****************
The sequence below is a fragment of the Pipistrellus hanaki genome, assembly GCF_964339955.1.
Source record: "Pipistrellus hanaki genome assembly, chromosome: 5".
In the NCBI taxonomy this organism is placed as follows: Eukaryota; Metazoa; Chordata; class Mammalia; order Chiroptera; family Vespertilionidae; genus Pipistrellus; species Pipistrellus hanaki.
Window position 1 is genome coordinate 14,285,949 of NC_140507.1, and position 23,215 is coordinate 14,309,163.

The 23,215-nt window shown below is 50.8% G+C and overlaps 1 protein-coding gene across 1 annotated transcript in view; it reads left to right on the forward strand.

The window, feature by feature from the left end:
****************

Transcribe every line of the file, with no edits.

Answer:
The sequence below is a fragment of the Pipistrellus hanaki genome, assembly GCF_964339955.1.
Source record: "Pipistrellus hanaki genome assembly, chromosome: 5".
In the NCBI taxonomy this organism is placed as follows: Eukaryota; Metazoa; Chordata; class Mammalia; order Chiroptera; family Vespertilionidae; genus Pipistrellus; species Pipistrellus hanaki.
Window position 1 is genome coordinate 14,285,949 of NC_140507.1, and position 23,215 is coordinate 14,309,163.

The 23,215-nt window shown below is 50.8% G+C and overlaps 1 protein-coding gene across 1 annotated transcript in view; it reads left to right on the forward strand.

The window, feature by feature from the left end: